It's Barack Obama's former house in Jakarta, where he lived with his mom and her second husband for a couple of years while growing up. The current owner, 78-year-old Tata Aboe Bakar, doesn't really want to move out ... but everyone has a price, and if someone is flashing millions of dollars in his face, he drops hints that he's willing to negotiate.

In fact a local bar owner, Bartele Santema, already has big plans for the place - even though he doesn't even own it yet. He envisions a Dutch-style coffee house with Barack memorabilia all over the walls (a kind of political Hard Rock Cafe?), and a house coffee blend mixing Indonesian and Kenyan beans. Cute.

The aging owner, for his part, vaguely remembers mini-Barack, but only as a kid who didn't like having his hair ruffled by adults, and who once lost his favorite poodle. He should thank God for his little former tenant, though, because if current polls hold, his real-estate capital gains are about to go through the roof.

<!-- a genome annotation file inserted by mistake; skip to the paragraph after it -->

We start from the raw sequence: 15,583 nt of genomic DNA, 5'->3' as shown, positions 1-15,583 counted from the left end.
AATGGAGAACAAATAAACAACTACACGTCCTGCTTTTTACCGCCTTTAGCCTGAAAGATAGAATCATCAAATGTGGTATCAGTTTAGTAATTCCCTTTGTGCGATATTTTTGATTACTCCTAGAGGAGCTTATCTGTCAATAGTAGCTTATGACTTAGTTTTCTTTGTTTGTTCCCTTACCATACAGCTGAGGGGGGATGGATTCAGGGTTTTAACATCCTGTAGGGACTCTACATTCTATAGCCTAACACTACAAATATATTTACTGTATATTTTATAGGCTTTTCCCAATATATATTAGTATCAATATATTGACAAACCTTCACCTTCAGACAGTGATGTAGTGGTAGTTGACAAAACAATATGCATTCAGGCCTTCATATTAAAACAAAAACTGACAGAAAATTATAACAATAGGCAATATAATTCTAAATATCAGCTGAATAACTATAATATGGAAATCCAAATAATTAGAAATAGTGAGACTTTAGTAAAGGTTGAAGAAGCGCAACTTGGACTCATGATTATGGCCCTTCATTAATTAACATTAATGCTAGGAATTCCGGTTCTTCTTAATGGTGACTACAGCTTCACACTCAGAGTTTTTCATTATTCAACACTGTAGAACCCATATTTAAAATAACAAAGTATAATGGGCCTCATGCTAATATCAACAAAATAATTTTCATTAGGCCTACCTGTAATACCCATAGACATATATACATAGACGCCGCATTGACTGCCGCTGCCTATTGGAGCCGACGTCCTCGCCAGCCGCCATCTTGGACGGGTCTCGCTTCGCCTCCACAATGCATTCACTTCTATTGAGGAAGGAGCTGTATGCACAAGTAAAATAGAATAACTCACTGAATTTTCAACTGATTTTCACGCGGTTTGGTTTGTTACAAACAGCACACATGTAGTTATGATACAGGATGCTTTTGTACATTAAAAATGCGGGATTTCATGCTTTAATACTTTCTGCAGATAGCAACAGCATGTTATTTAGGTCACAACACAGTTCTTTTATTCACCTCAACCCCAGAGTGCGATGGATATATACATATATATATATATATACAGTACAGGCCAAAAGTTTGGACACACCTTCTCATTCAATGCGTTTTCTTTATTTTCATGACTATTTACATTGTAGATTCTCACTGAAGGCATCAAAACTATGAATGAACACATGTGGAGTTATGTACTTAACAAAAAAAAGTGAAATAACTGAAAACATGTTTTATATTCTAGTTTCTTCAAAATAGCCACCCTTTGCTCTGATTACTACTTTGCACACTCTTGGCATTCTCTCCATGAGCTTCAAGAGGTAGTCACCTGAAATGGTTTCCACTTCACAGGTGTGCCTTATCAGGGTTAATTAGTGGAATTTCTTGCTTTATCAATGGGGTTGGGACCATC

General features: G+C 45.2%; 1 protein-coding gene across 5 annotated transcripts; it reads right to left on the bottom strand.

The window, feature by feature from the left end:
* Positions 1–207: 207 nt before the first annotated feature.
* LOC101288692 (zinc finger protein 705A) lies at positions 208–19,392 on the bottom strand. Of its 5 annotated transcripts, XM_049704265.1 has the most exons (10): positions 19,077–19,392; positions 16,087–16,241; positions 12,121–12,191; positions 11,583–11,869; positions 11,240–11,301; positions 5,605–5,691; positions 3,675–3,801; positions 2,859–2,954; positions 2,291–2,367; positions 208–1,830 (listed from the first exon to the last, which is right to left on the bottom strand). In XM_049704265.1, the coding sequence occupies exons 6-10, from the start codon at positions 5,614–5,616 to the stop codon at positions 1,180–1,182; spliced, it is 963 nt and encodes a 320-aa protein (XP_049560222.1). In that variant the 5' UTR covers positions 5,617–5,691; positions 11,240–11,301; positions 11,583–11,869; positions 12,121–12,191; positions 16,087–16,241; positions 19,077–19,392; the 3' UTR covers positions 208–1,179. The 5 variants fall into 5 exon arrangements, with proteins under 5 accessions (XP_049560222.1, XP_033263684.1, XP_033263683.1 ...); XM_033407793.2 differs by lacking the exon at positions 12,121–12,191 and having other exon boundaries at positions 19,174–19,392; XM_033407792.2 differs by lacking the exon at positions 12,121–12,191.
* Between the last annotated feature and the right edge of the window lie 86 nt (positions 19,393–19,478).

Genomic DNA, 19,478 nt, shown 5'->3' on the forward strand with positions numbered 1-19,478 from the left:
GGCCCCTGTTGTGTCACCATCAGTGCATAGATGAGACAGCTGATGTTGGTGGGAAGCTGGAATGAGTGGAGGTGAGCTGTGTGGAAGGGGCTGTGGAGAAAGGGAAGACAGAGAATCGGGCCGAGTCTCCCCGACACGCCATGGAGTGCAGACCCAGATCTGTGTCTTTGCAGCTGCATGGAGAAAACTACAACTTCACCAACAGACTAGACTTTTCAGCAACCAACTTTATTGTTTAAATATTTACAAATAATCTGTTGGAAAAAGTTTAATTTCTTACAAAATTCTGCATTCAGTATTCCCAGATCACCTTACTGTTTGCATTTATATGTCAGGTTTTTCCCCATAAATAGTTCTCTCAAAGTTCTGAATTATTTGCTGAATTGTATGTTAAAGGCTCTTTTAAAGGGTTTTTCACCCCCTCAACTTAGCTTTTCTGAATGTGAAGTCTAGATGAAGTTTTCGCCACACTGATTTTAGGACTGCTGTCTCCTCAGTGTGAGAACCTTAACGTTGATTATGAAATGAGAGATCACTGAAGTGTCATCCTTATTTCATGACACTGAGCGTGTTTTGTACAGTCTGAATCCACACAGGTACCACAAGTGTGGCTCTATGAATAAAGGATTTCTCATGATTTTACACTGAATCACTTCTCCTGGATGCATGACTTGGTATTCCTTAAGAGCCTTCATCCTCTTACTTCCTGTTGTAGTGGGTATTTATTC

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Wednesday, October 29, 2008

Lonely Planet reviews the islands

Very excited to get this year's Lonely Planet guide to Indonesia, not least because of the memories it brings back. When I was traipsing through the islands back in the day, it was Lonely Planet that served as my informal tutor. I don't know where that dog-eared edition ever went, but God bless it.